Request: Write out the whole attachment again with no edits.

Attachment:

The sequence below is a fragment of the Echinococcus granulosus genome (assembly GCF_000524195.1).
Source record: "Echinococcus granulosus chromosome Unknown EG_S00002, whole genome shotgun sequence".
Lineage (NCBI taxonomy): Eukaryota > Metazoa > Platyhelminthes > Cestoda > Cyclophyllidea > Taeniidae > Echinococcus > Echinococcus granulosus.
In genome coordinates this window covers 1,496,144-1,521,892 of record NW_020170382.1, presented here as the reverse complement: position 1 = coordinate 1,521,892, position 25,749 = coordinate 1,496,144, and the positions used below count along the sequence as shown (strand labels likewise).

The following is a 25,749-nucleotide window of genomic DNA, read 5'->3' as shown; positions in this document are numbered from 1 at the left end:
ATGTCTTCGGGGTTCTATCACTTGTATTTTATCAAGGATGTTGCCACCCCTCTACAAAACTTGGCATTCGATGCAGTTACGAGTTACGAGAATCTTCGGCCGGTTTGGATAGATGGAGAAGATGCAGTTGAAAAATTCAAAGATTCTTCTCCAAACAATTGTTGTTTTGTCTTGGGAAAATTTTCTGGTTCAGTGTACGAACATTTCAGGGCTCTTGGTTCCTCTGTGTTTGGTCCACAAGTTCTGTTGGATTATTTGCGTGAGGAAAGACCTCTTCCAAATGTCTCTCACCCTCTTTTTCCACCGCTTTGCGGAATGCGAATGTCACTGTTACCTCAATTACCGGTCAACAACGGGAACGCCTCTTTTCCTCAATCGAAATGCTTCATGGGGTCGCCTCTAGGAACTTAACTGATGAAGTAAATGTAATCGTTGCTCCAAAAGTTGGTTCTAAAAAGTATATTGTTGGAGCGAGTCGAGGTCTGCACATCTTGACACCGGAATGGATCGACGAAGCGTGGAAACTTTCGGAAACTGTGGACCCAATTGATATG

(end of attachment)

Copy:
The sequence below is a fragment of the Echinococcus granulosus genome (assembly GCF_000524195.1).
Source record: "Echinococcus granulosus chromosome Unknown EG_S00002, whole genome shotgun sequence".
Lineage (NCBI taxonomy): Eukaryota > Metazoa > Platyhelminthes > Cestoda > Cyclophyllidea > Taeniidae > Echinococcus > Echinococcus granulosus.
In genome coordinates this window covers 1,496,144-1,521,892 of record NW_020170382.1, presented here as the reverse complement: position 1 = coordinate 1,521,892, position 25,749 = coordinate 1,496,144, and the positions used below count along the sequence as shown (strand labels likewise).

The following is a 25,749-nucleotide window of genomic DNA, read 5'->3' as shown; positions in this document are numbered from 1 at the left end:
ATGTCTTCGGGGTTCTATCACTTGTATTTTATCAAGGATGTTGCCACCCCTCTACAAAACTTGGCATTCGATGCAGTTACGAGTTACGAGAATCTTCGGCCGGTTTGGATAGATGGAGAAGATGCAGTTGAAAAATTCAAAGATTCTTCTCCAAACAATTGTTGTTTTGTCTTGGGAAAATTTTCTGGTTCAGTGTACGAACATTTCAGGGCTCTTGGTTCCTCTGTGTTTGGTCCACAAGTTCTGTTGGATTATTTGCGTGAGGAAAGACCTCTTCCAAATGTCTCTCACCCTCTTTTTCCACCGCTTTGCGGAATGCGAATGTCACTGTTACCTCAATTACCGGTCAACAACGGGAACGCCTCTTTTCCTCAATCGAAATGCTTCATGGGGTCGCCTCTAGGAACTTAACTGATGAAGTAAATGTAATCGTTGCTCCAAAAGTTGGTTCTAAAAAGTATATTGTTGGAGCGAGTCGAGGTCTGCACATCTTGACACCGGAATGGATCGACGAAGCGTGGAAACTTTCGGAAACTGTGGACCCAATTGATATG